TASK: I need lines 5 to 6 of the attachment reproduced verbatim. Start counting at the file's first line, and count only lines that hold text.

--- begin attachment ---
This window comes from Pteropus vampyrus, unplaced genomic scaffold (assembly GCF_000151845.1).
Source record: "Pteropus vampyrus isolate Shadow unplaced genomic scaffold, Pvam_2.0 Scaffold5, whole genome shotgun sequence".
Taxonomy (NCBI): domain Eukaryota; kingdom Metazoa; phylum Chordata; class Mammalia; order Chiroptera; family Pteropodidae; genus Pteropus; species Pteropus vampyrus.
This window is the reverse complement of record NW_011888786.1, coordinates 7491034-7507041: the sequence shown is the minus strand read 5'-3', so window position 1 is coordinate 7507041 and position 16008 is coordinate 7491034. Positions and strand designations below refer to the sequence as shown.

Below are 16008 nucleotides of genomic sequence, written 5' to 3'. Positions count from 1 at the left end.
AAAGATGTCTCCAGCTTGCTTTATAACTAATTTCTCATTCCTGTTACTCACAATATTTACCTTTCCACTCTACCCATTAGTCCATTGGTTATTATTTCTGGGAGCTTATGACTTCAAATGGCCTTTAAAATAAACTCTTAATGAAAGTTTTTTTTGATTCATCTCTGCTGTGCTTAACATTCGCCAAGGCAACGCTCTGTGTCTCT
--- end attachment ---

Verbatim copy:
Below are 16008 nucleotides of genomic sequence, written 5' to 3'. Positions count from 1 at the left end.
AAAGATGTCTCCAGCTTGCTTTATAACTAATTTCTCATTCCTGTTACTCACAATATTTACCTTTCCACTCTACCCATTAGTCCATTGGTTATTATTTCTGGGAGCTTATGACTTCAAATGGCCTTTAAAATAAACTCTTAATGAAAGTTTTTTTTGATTCATCTCTGCTGTGCTTAACATTCGCCAAGGCAACGCTCTGTGTCTCT